MINA: Thanks to computer technology and SMS messaging, pilgrims performing Haj in Makkah were able to make their Eidul Azha sacrifice on Monday without getting blood on their hands.
The more than 1.8 million pilgrims from around the world participating in the Haj had the option of computerised coupons to order a sacrifice on Eid without even seeing their sacrificial animals.
Many among the world’s more than 1.5 billion Muslims themselves pick up a knife and kill sheep or other animals to mark Eid but “If each pilgrim himself sacrificed a sheep, there wouldn’t be enough space,” said Rabie Saleh, a Sudanese in line at a Saudi post office at Mina’s Jamarat Bridge.
Over the centuries, when performing Haj meant an arduous desert journey, pilgrims themselves sacrificed animals before handing meat to the poor.
“But now there are millions of pilgrims. If each sacrificed a sheep, that would take days and days,” said Mishal Qahtani, 33, a Saudi pilgrim.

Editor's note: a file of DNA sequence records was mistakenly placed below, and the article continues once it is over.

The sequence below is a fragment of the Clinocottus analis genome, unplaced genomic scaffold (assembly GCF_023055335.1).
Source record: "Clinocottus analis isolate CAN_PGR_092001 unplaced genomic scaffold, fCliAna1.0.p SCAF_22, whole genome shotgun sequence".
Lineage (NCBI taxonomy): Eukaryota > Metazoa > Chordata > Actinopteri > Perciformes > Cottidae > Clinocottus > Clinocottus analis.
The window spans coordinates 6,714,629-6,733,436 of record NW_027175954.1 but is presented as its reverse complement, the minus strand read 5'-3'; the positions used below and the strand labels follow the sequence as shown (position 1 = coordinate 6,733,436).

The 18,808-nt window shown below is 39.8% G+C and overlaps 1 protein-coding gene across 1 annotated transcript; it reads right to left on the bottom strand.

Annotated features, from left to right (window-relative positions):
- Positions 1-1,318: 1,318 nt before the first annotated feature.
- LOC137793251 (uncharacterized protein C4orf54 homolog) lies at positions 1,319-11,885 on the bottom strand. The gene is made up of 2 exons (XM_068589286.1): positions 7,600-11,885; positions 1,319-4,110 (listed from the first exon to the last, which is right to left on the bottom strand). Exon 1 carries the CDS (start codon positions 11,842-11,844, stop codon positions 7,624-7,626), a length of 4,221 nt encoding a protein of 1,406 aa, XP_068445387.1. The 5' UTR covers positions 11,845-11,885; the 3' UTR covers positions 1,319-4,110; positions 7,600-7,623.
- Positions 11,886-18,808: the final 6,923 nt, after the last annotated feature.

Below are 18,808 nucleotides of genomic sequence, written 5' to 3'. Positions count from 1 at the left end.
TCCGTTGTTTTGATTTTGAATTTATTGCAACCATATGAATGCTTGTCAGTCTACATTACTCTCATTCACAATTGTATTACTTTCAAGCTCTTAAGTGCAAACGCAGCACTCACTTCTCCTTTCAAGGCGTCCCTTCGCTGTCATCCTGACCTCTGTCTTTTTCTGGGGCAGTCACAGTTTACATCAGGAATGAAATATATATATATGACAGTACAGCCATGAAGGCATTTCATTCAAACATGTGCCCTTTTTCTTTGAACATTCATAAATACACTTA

So the Islamic Development Bank, based in the nearby Red Sea city of Jeddah, devised the electronic coupon system.
For 460 riyals ($123) this year, agencies located around holy sites visited by the pilgrims take charge of the sacrifice.
“As soon as someone buys from us, a request is sent to the Islamic Bank through our system and a sheep is slaughtered in an abattoir,” explained Mansour al Malki, 45, a postal worker.
The meat is then cut up and handed out to the less fortunate in the Makkah area or sent overseas, Malki said. “Before, there were paper coupons but now it’s computerised,” Malki said.
Qahtani received a receipt showing he had paid for the sacrifice.
“They told me that I will soon get an SMS to tell me that a sheep has really been slaughtered,” Qahtani said.